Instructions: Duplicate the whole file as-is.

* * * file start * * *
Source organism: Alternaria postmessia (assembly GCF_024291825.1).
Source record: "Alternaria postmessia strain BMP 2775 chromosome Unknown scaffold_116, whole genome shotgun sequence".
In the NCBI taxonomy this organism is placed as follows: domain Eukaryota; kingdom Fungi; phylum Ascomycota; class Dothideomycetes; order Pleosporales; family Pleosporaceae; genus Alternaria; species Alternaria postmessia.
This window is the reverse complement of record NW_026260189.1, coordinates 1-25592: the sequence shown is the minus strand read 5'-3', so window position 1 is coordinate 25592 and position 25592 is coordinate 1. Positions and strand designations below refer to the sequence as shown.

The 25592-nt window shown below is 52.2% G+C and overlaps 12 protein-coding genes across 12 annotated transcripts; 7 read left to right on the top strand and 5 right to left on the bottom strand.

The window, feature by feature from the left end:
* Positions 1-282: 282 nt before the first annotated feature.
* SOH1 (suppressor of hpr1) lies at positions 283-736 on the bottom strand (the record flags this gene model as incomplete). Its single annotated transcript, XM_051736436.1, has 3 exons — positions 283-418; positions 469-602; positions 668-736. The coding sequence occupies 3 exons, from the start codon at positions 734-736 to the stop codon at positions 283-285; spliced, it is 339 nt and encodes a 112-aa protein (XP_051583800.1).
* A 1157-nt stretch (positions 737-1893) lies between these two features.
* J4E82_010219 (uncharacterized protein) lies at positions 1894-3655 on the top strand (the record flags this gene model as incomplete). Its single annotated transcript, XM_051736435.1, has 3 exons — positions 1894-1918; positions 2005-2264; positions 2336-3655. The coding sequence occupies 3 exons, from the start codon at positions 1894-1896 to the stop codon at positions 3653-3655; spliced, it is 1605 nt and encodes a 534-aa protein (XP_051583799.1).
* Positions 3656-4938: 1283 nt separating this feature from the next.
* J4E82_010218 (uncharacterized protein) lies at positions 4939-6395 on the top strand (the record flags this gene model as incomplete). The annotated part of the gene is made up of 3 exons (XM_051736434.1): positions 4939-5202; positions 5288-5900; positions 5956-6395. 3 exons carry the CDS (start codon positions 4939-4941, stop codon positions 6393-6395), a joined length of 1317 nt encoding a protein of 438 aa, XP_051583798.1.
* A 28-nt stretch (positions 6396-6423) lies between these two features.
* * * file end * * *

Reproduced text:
Source organism: Alternaria postmessia (assembly GCF_024291825.1).
Source record: "Alternaria postmessia strain BMP 2775 chromosome Unknown scaffold_116, whole genome shotgun sequence".
In the NCBI taxonomy this organism is placed as follows: domain Eukaryota; kingdom Fungi; phylum Ascomycota; class Dothideomycetes; order Pleosporales; family Pleosporaceae; genus Alternaria; species Alternaria postmessia.
This window is the reverse complement of record NW_026260189.1, coordinates 1-25592: the sequence shown is the minus strand read 5'-3', so window position 1 is coordinate 25592 and position 25592 is coordinate 1. Positions and strand designations below refer to the sequence as shown.

The 25592-nt window shown below is 52.2% G+C and overlaps 12 protein-coding genes across 12 annotated transcripts; 7 read left to right on the top strand and 5 right to left on the bottom strand.

The window, feature by feature from the left end:
* Positions 1-282: 282 nt before the first annotated feature.
* SOH1 (suppressor of hpr1) lies at positions 283-736 on the bottom strand (the record flags this gene model as incomplete). Its single annotated transcript, XM_051736436.1, has 3 exons — positions 283-418; positions 469-602; positions 668-736. The coding sequence occupies 3 exons, from the start codon at positions 734-736 to the stop codon at positions 283-285; spliced, it is 339 nt and encodes a 112-aa protein (XP_051583800.1).
* A 1157-nt stretch (positions 737-1893) lies between these two features.
* J4E82_010219 (uncharacterized protein) lies at positions 1894-3655 on the top strand (the record flags this gene model as incomplete). Its single annotated transcript, XM_051736435.1, has 3 exons — positions 1894-1918; positions 2005-2264; positions 2336-3655. The coding sequence occupies 3 exons, from the start codon at positions 1894-1896 to the stop codon at positions 3653-3655; spliced, it is 1605 nt and encodes a 534-aa protein (XP_051583799.1).
* Positions 3656-4938: 1283 nt separating this feature from the next.
* J4E82_010218 (uncharacterized protein) lies at positions 4939-6395 on the top strand (the record flags this gene model as incomplete). The annotated part of the gene is made up of 3 exons (XM_051736434.1): positions 4939-5202; positions 5288-5900; positions 5956-6395. 3 exons carry the CDS (start codon positions 4939-4941, stop codon positions 6393-6395), a joined length of 1317 nt encoding a protein of 438 aa, XP_051583798.1.
* A 28-nt stretch (positions 6396-6423) lies between these two features.